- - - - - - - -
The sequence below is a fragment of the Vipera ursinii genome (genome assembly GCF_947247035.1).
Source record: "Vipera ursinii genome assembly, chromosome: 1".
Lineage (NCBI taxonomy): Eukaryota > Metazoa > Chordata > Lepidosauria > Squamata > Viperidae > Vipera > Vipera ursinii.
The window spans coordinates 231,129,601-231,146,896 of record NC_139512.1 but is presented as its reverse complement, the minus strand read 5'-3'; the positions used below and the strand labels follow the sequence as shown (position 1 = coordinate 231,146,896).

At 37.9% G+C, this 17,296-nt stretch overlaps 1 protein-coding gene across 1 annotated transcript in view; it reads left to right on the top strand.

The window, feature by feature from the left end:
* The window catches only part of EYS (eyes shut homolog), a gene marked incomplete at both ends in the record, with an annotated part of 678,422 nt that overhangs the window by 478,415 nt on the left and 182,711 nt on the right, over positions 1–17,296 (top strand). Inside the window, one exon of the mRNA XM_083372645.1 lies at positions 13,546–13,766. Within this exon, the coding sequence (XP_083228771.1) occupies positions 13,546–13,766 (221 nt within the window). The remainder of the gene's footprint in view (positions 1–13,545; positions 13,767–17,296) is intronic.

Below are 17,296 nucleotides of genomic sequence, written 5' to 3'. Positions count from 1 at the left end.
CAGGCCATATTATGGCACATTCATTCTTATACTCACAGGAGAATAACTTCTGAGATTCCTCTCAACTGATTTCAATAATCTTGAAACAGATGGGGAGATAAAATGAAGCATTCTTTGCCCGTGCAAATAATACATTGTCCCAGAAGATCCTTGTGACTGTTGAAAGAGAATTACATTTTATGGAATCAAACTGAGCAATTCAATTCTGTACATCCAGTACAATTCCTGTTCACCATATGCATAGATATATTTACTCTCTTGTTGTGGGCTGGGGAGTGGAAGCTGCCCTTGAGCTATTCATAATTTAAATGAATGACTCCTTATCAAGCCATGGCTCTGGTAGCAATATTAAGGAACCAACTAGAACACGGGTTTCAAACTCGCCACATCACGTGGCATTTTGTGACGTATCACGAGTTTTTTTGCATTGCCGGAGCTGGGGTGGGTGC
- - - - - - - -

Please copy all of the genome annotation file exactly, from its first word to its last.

The sequence below is a fragment of the Vipera ursinii genome (genome assembly GCF_947247035.1).
Source record: "Vipera ursinii genome assembly, chromosome: 1".
Lineage (NCBI taxonomy): Eukaryota > Metazoa > Chordata > Lepidosauria > Squamata > Viperidae > Vipera > Vipera ursinii.
The window spans coordinates 231,129,601-231,146,896 of record NC_139512.1 but is presented as its reverse complement, the minus strand read 5'-3'; the positions used below and the strand labels follow the sequence as shown (position 1 = coordinate 231,146,896).

At 37.9% G+C, this 17,296-nt stretch overlaps 1 protein-coding gene across 1 annotated transcript in view; it reads left to right on the top strand.

The window, feature by feature from the left end:
* The window catches only part of EYS (eyes shut homolog), a gene marked incomplete at both ends in the record, with an annotated part of 678,422 nt that overhangs the window by 478,415 nt on the left and 182,711 nt on the right, over positions 1–17,296 (top strand). Inside the window, one exon of the mRNA XM_083372645.1 lies at positions 13,546–13,766. Within this exon, the coding sequence (XP_083228771.1) occupies positions 13,546–13,766 (221 nt within the window). The remainder of the gene's footprint in view (positions 1–13,545; positions 13,767–17,296) is intronic.

Below are 17,296 nucleotides of genomic sequence, written 5' to 3'. Positions count from 1 at the left end.
CAGGCCATATTATGGCACATTCATTCTTATACTCACAGGAGAATAACTTCTGAGATTCCTCTCAACTGATTTCAATAATCTTGAAACAGATGGGGAGATAAAATGAAGCATTCTTTGCCCGTGCAAATAATACATTGTCCCAGAAGATCCTTGTGACTGTTGAAAGAGAATTACATTTTATGGAATCAAACTGAGCAATTCAATTCTGTACATCCAGTACAATTCCTGTTCACCATATGCATAGATATATTTACTCTCTTGTTGTGGGCTGGGGAGTGGAAGCTGCCCTTGAGCTATTCATAATTTAAATGAATGACTCCTTATCAAGCCATGGCTCTGGTAGCAATATTAAGGAACCAACTAGAACACGGGTTTCAAACTCGCCACATCACGTGGCATTTTGTGACGTATCACGAGTTTTTTTGCATTGCCGGAGCTGGGGTGGGTGC